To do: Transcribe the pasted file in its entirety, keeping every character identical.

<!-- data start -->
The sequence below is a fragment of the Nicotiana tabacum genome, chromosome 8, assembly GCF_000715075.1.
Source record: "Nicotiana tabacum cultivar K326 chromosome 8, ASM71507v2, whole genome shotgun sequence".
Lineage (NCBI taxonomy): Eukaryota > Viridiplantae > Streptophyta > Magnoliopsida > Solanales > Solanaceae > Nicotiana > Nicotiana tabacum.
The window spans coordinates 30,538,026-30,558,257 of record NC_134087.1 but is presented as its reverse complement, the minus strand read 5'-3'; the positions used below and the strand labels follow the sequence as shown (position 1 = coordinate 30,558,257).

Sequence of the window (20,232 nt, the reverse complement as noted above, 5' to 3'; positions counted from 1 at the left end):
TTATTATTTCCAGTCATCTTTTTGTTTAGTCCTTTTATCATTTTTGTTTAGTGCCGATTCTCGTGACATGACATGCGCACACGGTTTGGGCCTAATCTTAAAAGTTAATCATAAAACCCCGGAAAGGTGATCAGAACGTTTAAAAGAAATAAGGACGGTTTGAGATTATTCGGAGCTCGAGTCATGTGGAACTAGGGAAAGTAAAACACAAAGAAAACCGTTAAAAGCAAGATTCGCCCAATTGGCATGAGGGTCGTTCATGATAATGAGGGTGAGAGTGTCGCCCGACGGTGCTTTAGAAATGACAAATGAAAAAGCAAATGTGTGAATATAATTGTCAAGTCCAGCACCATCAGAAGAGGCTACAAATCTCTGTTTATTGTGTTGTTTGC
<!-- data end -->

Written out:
The sequence below is a fragment of the Nicotiana tabacum genome, chromosome 8, assembly GCF_000715075.1.
Source record: "Nicotiana tabacum cultivar K326 chromosome 8, ASM71507v2, whole genome shotgun sequence".
Lineage (NCBI taxonomy): Eukaryota > Viridiplantae > Streptophyta > Magnoliopsida > Solanales > Solanaceae > Nicotiana > Nicotiana tabacum.
The window spans coordinates 30,538,026-30,558,257 of record NC_134087.1 but is presented as its reverse complement, the minus strand read 5'-3'; the positions used below and the strand labels follow the sequence as shown (position 1 = coordinate 30,558,257).

Sequence of the window (20,232 nt, the reverse complement as noted above, 5' to 3'; positions counted from 1 at the left end):
TTATTATTTCCAGTCATCTTTTTGTTTAGTCCTTTTATCATTTTTGTTTAGTGCCGATTCTCGTGACATGACATGCGCACACGGTTTGGGCCTAATCTTAAAAGTTAATCATAAAACCCCGGAAAGGTGATCAGAACGTTTAAAAGAAATAAGGACGGTTTGAGATTATTCGGAGCTCGAGTCATGTGGAACTAGGGAAAGTAAAACACAAAGAAAACCGTTAAAAGCAAGATTCGCCCAATTGGCATGAGGGTCGTTCATGATAATGAGGGTGAGAGTGTCGCCCGACGGTGCTTTAGAAATGACAAATGAAAAAGCAAATGTGTGAATATAATTGTCAAGTCCAGCACCATCAGAAGAGGCTACAAATCTCTGTTTATTGTGTTGTTTGC